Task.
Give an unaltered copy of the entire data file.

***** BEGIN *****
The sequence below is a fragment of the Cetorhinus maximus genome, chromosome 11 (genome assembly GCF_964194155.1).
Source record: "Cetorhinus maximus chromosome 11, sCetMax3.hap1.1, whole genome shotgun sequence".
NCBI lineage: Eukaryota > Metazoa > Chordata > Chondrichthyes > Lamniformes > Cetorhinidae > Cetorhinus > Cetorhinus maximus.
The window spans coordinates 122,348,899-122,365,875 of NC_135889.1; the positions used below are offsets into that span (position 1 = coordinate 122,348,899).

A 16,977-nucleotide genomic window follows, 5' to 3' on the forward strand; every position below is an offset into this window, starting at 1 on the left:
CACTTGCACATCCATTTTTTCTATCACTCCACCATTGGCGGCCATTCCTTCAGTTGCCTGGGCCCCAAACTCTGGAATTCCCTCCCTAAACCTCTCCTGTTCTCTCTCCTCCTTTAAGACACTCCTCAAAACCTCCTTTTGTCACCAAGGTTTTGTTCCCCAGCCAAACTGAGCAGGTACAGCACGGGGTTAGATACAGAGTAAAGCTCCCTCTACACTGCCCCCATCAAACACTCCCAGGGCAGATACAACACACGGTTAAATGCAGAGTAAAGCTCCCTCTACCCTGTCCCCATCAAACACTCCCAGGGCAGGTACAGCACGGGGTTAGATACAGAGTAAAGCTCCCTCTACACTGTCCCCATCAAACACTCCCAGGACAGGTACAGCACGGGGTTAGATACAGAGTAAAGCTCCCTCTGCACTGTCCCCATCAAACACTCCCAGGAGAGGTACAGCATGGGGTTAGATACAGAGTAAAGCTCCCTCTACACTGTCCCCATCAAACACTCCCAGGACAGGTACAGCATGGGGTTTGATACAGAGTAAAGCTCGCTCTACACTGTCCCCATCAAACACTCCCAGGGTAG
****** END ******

The sequence below is a fragment of the Cetorhinus maximus genome, chromosome 11 (genome assembly GCF_964194155.1).
Source record: "Cetorhinus maximus chromosome 11, sCetMax3.hap1.1, whole genome shotgun sequence".
NCBI lineage: Eukaryota > Metazoa > Chordata > Chondrichthyes > Lamniformes > Cetorhinidae > Cetorhinus > Cetorhinus maximus.
The window spans coordinates 122,348,899-122,365,875 of NC_135889.1; the positions used below are offsets into that span (position 1 = coordinate 122,348,899).

A 16,977-nucleotide genomic window follows, 5' to 3' on the forward strand; every position below is an offset into this window, starting at 1 on the left:
CACTTGCACATCCATTTTTTCTATCACTCCACCATTGGCGGCCATTCCTTCAGTTGCCTGGGCCCCAAACTCTGGAATTCCCTCCCTAAACCTCTCCTGTTCTCTCTCCTCCTTTAAGACACTCCTCAAAACCTCCTTTTGTCACCAAGGTTTTGTTCCCCAGCCAAACTGAGCAGGTACAGCACGGGGTTAGATACAGAGTAAAGCTCCCTCTACACTGCCCCCATCAAACACTCCCAGGGCAGATACAACACACGGTTAAATGCAGAGTAAAGCTCCCTCTACCCTGTCCCCATCAAACACTCCCAGGGCAGGTACAGCACGGGGTTAGATACAGAGTAAAGCTCCCTCTACACTGTCCCCATCAAACACTCCCAGGACAGGTACAGCACGGGGTTAGATACAGAGTAAAGCTCCCTCTGCACTGTCCCCATCAAACACTCCCAGGAGAGGTACAGCATGGGGTTAGATACAGAGTAAAGCTCCCTCTACACTGTCCCCATCAAACACTCCCAGGACAGGTACAGCATGGGGTTTGATACAGAGTAAAGCTCGCTCTACACTGTCCCCATCAAACACTCCCAGGGTAG